Direct Measurement of Dinitrogen and Nitrous Oxide Flux in Flooded Rice Fields
- R. J. Buresh and
- E. R. Austin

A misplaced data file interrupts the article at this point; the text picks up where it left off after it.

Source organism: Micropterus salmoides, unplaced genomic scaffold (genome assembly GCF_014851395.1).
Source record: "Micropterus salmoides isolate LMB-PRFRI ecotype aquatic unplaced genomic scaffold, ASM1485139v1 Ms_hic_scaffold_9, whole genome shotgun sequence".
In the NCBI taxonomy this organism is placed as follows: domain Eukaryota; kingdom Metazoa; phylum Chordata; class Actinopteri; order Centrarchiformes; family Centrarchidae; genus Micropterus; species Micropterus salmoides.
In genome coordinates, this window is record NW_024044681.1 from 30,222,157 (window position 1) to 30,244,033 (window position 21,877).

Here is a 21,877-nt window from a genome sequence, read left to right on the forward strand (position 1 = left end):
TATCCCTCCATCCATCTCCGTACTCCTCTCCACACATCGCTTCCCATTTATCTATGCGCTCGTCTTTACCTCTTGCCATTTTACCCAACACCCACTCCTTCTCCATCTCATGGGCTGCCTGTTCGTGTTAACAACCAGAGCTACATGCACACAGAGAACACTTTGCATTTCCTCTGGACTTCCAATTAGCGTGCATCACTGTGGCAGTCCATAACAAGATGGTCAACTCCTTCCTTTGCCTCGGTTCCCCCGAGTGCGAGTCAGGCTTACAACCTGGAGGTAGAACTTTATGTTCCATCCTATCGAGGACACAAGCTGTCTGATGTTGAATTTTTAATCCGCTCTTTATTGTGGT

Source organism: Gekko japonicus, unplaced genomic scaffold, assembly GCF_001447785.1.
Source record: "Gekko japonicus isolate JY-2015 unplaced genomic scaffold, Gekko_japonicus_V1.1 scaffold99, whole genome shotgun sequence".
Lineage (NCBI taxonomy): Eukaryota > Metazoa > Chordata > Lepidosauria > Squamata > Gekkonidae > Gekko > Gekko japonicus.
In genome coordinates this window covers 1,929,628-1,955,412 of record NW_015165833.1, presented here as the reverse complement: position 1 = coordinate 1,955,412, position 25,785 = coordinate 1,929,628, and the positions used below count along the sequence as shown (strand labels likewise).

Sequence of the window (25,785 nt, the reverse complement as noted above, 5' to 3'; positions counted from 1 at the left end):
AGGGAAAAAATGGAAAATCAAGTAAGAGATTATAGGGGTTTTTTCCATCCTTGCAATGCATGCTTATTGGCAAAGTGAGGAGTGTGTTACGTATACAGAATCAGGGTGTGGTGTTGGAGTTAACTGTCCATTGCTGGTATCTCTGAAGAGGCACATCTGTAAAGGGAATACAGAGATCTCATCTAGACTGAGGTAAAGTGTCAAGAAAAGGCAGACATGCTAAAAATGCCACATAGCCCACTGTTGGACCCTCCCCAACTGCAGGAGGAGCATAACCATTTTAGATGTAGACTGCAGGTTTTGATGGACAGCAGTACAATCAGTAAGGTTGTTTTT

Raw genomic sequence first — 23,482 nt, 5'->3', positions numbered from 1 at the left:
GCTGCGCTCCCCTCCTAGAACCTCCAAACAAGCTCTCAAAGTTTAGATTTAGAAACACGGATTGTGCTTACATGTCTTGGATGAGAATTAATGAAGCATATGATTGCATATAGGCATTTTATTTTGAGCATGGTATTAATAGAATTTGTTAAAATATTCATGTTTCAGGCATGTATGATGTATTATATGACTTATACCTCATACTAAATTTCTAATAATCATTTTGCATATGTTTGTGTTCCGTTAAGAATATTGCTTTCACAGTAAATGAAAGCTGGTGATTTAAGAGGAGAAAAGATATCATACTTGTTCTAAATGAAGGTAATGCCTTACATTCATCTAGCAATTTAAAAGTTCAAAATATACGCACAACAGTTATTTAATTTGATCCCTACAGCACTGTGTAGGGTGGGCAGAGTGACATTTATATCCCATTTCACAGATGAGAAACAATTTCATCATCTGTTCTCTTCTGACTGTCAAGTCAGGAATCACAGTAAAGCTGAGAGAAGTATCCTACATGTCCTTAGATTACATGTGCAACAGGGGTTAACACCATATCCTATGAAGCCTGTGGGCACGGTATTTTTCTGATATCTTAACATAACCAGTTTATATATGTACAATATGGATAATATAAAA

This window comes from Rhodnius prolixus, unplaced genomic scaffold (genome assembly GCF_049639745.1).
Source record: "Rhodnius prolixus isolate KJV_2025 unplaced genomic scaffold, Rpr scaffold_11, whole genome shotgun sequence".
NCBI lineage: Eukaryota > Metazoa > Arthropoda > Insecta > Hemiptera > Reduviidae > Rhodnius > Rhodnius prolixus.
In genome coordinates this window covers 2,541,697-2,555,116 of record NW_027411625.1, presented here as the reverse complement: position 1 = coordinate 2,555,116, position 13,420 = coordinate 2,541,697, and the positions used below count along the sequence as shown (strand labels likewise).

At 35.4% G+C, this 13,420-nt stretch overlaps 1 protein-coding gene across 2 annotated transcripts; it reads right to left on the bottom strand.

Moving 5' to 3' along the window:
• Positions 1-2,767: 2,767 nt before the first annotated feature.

A direct 15N method was used to measure N2 and N2O flux in flooded rice (Oryza sativa L.) fields. The method involved application of a highly 15N-enriched source to a 0.4-m by 0.4-m microplot, collection of evolved N2 and N2O in a chamber placed over the flood-water, removal of NH3 from the air sample, conversion of some (N2 + N2O)-N in the air sample to NH+4-N, and determination of 15N content with a mass spectrometer. The flux of (N2 + N2O)-15N was measured for 17 d following urea application by three methods, each replicated four times, on a Vertic Tropaquept. In all cases, the (N2 + N2O)-15N flux was much smaller than total gaseous 15N loss as estimated from unaccounted for 15N in the 15N balance after 18 d. The (N2 + N2O)-15N flux and total 15N loss were 1.1 and 40%, respectively, following basal broadcast and incorporation of 58 kg urea-N ha−1 with 2-cm standing water; they decreased to 0.2 and 26%, respectively, when the urea basal incorporation was without standing water. The (N2 + N2O)-15N flux and total 15N loss were 0.5 and 46%, respectively, following application of 44 kg urea-N ha−1 to 50-mm floodwater at 10 d after transplanting. The methodology could detect a flux of 10 g N ha−1 d−1 from the added 59 to 64 atom % 15N-labeled urea. Additional studies with 15N-labeled NO-3 evaluated the possibility that the low (N2 + N2O)-15N flux was due to incomplete recovery of N2 and N2O formed from added fertilizer. Direct recovery of (N2 + N2O)-15N following addition of labeled NO-3 ranged from 41 to 73% of the total 15N loss. No 15N was lost by leaching or runoff, and dissolved N2O in the floodwater calculated from published solubility data was less than 1% of the added 15N.
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